The Brief
These articles come from the nonprofit RelSci 5, our weekly newsletter for and about organizational leaders. Its curated articles and insights revolve around a different theme each week to help you do your job better. Get it in your inbox every week. 

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1. Adapt to survive.

Since the days of Darwin (and in many, many studies since those days) we’ve known adaptability is critical to success. But how does one actually become an adaptive thinker? Turns out, it all boils down to these three behaviors.

2. “Think like a man?” 

Think again. Corporate women are often told to play like the guys—negotiate harder, compete more and toughen up. Research tells another story. Barbara Annis, founder of the Gender Intelligence Group, sat down with The Atlantic to talk about her experiences in professional bro-culture—and her vision for a new, gender-intelligent paradigm

3. How’s your in-office networking? 

We often think of relationship capital as a tool to close a sale or secure an introduction to a prospect, but this web of connections is vitally important within your organization as well. We’ve gathered three tips for creating iron-clad relationships in the workplace, and reaping the benefits of a well-connected team.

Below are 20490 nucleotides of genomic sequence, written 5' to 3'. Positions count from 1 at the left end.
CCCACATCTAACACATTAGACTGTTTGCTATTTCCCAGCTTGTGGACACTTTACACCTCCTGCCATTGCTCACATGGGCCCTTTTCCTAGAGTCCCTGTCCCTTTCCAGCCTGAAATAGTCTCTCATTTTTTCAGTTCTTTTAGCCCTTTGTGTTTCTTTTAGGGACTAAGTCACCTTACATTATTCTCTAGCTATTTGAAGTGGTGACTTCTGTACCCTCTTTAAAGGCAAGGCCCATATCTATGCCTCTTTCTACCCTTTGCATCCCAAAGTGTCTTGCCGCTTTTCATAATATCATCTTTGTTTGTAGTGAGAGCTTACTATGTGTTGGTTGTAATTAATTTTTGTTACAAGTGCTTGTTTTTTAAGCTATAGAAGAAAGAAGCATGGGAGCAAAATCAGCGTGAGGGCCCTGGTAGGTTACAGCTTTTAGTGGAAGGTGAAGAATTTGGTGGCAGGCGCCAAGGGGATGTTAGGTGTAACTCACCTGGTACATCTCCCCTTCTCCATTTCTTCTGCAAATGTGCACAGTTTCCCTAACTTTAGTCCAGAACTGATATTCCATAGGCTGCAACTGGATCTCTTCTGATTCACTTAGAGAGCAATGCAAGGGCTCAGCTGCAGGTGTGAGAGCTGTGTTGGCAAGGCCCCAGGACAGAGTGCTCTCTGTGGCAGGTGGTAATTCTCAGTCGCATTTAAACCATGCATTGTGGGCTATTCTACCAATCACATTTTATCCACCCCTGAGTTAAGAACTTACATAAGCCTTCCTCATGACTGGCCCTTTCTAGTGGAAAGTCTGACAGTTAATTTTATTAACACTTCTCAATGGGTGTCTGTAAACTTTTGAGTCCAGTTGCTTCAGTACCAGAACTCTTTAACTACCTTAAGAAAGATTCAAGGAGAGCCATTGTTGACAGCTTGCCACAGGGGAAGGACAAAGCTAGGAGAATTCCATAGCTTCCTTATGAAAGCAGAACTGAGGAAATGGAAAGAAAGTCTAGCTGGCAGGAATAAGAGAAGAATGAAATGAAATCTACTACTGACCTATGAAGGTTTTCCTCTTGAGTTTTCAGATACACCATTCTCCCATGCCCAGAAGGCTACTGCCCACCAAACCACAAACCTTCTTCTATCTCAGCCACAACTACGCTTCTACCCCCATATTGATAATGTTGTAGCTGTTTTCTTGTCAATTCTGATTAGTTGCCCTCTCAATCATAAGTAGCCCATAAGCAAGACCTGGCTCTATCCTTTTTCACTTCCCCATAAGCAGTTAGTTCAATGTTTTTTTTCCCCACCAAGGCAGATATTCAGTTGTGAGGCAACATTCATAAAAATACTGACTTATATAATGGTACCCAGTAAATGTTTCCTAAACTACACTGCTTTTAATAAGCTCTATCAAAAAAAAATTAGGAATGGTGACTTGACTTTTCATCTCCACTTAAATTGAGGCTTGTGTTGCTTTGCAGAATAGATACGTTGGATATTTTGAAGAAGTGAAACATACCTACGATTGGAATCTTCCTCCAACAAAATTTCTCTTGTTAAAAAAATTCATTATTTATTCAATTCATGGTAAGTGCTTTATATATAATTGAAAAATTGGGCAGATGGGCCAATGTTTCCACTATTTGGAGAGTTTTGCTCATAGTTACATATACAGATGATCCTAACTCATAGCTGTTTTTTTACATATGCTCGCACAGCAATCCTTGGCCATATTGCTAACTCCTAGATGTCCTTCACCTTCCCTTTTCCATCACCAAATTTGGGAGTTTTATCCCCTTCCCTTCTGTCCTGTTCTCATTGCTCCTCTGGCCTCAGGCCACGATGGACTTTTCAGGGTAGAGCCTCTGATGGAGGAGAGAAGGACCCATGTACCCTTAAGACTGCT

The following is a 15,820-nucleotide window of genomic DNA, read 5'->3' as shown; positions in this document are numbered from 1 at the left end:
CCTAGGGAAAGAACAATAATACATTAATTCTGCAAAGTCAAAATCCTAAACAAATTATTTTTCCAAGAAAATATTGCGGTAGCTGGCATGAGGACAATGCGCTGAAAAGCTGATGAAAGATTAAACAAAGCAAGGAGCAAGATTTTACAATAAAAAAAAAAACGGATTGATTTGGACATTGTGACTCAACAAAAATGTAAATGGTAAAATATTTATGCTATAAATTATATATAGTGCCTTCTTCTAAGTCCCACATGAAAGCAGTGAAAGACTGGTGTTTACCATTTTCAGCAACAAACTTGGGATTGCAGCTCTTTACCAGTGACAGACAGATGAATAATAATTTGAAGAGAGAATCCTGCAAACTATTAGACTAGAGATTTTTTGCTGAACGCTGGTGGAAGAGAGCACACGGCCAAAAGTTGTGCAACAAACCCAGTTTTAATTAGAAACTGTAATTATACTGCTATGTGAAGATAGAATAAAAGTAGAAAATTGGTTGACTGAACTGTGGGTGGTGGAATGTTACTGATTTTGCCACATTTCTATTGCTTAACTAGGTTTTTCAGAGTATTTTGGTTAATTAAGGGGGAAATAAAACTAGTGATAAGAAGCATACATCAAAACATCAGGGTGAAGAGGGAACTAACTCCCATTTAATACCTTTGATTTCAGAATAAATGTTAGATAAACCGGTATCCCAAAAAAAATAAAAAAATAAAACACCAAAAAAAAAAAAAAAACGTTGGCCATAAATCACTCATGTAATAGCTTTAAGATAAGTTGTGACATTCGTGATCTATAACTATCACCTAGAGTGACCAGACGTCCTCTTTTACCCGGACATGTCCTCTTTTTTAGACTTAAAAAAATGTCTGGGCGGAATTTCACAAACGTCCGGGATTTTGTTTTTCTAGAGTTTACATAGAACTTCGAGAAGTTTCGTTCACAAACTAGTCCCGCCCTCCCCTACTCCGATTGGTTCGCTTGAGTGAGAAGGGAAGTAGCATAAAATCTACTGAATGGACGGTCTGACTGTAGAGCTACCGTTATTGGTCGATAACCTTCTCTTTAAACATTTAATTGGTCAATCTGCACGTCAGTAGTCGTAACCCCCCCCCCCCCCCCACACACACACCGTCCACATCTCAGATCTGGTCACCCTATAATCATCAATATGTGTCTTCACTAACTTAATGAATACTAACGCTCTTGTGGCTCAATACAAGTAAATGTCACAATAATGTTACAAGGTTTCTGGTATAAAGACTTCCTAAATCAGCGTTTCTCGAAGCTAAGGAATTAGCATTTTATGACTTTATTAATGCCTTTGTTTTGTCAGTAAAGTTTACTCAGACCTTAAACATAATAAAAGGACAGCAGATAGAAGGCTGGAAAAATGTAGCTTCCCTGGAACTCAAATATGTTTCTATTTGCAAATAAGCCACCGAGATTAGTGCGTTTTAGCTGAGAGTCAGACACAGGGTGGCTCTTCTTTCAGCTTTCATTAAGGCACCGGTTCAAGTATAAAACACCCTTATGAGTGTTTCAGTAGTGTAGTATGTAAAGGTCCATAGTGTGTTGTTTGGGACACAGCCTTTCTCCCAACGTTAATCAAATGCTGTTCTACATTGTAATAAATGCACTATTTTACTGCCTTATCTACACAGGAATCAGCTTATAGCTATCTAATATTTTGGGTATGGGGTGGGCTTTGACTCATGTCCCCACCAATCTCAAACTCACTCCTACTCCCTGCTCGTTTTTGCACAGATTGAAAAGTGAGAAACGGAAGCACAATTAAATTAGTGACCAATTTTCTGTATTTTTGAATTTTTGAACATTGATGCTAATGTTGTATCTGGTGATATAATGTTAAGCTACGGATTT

4. Lose the dysfunction. 

Anyone who’s managed a group knows that the job often comes with personality clashes, motivation challenges and plain ol’ drama. So how can you make sure your team is working like one—and, more importantly, how can you fix it if it isn’t?

5. Woo your board. 

Looking to improve your relationship with your board members? This is the second in a series of articles to help you gain confidence in your relationship selling and build relationship capital in the conference room. These 3 relationship-building strategies will help you build trust, ask for favors and secure the warm introductions only your board members can offer.
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RelSci provides a relationship capital platform that helps create competitive advantage for organizations through a crucial yet vastly underutilized asset: relationship capital with influential decision makers. RelSci’s nonprofit clients use the platform’s profiles and relationship mapping tools to transform fundraising and donor acquisition strategy.

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